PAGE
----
Now let’s check the situation with enabled WB-caching:
At first sight the graphs look a little worse than in case of WriteThrough-caching: they are pretty curved and not that nice and smooth any more. However, if we consider absolute values, then the performance will be higher during small data blocks processing, and at least not lower during larger data blocks processing. Even though each graph has a spot or two where the performance drops down compared with what we saw in case of WT, we can still conclude that WB-caching has overall positive influence on the performance of RAID 0 and JBOD during linear reading of small data blocks, and hardly has any influence on the large data blocks read speed at all.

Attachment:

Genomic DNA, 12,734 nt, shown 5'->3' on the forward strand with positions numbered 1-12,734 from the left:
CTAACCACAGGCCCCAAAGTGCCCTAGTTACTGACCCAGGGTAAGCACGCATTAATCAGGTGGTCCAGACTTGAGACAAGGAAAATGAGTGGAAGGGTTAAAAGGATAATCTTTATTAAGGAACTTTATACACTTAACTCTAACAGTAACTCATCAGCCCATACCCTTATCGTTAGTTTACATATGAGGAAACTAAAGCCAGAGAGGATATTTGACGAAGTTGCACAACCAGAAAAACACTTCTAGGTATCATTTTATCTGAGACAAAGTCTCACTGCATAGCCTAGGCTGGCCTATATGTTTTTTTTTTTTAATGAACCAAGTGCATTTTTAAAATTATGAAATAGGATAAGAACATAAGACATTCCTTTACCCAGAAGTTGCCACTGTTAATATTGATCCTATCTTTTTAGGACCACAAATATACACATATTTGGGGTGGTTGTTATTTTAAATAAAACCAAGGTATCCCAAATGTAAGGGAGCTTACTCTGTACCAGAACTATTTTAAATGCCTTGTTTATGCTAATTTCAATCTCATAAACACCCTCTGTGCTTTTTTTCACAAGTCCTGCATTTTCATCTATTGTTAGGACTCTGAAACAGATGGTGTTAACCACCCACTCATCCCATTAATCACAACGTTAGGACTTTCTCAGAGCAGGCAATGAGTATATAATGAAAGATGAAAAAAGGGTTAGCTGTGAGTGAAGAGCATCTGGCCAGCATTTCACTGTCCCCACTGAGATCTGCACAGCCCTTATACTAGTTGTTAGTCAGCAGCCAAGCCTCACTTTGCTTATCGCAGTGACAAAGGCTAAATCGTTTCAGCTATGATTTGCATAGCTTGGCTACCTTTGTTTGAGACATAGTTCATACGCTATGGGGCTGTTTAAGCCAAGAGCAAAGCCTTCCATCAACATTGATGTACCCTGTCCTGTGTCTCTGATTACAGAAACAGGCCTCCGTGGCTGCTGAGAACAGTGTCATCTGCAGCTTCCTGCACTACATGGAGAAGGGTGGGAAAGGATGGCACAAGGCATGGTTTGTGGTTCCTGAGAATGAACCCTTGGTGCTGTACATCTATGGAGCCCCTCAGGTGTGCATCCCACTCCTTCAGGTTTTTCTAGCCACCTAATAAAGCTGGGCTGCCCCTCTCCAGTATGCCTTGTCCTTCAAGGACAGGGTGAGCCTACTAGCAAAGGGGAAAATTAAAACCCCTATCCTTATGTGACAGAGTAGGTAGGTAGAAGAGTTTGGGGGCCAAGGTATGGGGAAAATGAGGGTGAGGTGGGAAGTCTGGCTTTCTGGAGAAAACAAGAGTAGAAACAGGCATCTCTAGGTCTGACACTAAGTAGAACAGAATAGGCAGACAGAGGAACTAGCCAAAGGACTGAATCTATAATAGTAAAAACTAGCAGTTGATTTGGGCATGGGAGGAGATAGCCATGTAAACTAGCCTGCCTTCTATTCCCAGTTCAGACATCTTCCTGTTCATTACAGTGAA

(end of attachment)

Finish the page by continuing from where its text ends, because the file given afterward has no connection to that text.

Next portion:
The use of WB-caching increases the performance of mirrored arrays when the processed data blocks are smaller than 8KB. If we are reading large data blocks then WB-caching doesn’t affect the read speed at all.
As a result, a single HDD and RAID 1 array demonstrate similar read speed for smaller than 8KB data blocks. As the data blocks grow bigger, the HDD speed starts to act as a limiting factor, so that the influence of WB-caching disappears.
Now let’s have a look at sequential writing: